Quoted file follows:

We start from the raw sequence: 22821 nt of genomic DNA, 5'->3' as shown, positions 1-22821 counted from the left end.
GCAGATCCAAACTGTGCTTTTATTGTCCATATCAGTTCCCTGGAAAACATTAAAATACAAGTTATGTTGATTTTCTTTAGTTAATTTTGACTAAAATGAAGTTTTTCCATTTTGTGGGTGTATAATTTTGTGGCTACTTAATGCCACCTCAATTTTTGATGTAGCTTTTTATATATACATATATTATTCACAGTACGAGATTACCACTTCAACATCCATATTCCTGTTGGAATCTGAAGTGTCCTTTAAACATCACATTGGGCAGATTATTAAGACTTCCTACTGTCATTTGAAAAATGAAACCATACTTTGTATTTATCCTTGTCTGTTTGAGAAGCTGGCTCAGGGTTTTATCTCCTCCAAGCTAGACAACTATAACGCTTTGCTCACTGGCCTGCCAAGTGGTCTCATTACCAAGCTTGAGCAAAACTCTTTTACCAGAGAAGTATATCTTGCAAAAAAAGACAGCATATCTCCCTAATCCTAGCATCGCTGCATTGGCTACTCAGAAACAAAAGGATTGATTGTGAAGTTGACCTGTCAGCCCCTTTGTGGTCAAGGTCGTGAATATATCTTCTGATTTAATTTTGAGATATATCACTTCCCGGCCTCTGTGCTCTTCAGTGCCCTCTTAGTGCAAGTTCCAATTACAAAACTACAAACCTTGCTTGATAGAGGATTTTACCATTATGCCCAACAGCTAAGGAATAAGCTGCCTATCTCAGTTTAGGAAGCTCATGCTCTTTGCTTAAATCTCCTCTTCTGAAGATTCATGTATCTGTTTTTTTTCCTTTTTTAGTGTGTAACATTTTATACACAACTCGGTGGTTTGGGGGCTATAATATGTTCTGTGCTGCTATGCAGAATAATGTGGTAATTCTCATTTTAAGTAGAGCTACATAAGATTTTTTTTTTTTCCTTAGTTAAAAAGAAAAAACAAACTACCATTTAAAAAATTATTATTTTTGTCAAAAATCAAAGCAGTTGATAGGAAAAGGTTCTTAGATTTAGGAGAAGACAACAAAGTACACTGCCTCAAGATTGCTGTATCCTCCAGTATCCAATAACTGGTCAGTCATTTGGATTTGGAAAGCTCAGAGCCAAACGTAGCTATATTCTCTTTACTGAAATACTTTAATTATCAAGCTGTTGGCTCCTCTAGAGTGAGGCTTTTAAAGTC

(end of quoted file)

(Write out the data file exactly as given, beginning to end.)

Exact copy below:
We start from the raw sequence: 22821 nt of genomic DNA, 5'->3' as shown, positions 1-22821 counted from the left end.
GCAGATCCAAACTGTGCTTTTATTGTCCATATCAGTTCCCTGGAAAACATTAAAATACAAGTTATGTTGATTTTCTTTAGTTAATTTTGACTAAAATGAAGTTTTTCCATTTTGTGGGTGTATAATTTTGTGGCTACTTAATGCCACCTCAATTTTTGATGTAGCTTTTTATATATACATATATTATTCACAGTACGAGATTACCACTTCAACATCCATATTCCTGTTGGAATCTGAAGTGTCCTTTAAACATCACATTGGGCAGATTATTAAGACTTCCTACTGTCATTTGAAAAATGAAACCATACTTTGTATTTATCCTTGTCTGTTTGAGAAGCTGGCTCAGGGTTTTATCTCCTCCAAGCTAGACAACTATAACGCTTTGCTCACTGGCCTGCCAAGTGGTCTCATTACCAAGCTTGAGCAAAACTCTTTTACCAGAGAAGTATATCTTGCAAAAAAAGACAGCATATCTCCCTAATCCTAGCATCGCTGCATTGGCTACTCAGAAACAAAAGGATTGATTGTGAAGTTGACCTGTCAGCCCCTTTGTGGTCAAGGTCGTGAATATATCTTCTGATTTAATTTTGAGATATATCACTTCCCGGCCTCTGTGCTCTTCAGTGCCCTCTTAGTGCAAGTTCCAATTACAAAACTACAAACCTTGCTTGATAGAGGATTTTACCATTATGCCCAACAGCTAAGGAATAAGCTGCCTATCTCAGTTTAGGAAGCTCATGCTCTTTGCTTAAATCTCCTCTTCTGAAGATTCATGTATCTGTTTTTTTTCCTTTTTTAGTGTGTAACATTTTATACACAACTCGGTGGTTTGGGGGCTATAATATGTTCTGTGCTGCTATGCAGAATAATGTGGTAATTCTCATTTTAAGTAGAGCTACATAAGATTTTTTTTTTTTCCTTAGTTAAAAAGAAAAAACAAACTACCATTTAAAAAATTATTATTTTTGTCAAAAATCAAAGCAGTTGATAGGAAAAGGTTCTTAGATTTAGGAGAAGACAACAAAGTACACTGCCTCAAGATTGCTGTATCCTCCAGTATCCAATAACTGGTCAGTCATTTGGATTTGGAAAGCTCAGAGCCAAACGTAGCTATATTCTCTTTACTGAAATACTTTAATTATCAAGCTGTTGGCTCCTCTAGAGTGAGGCTTTTAAAGTC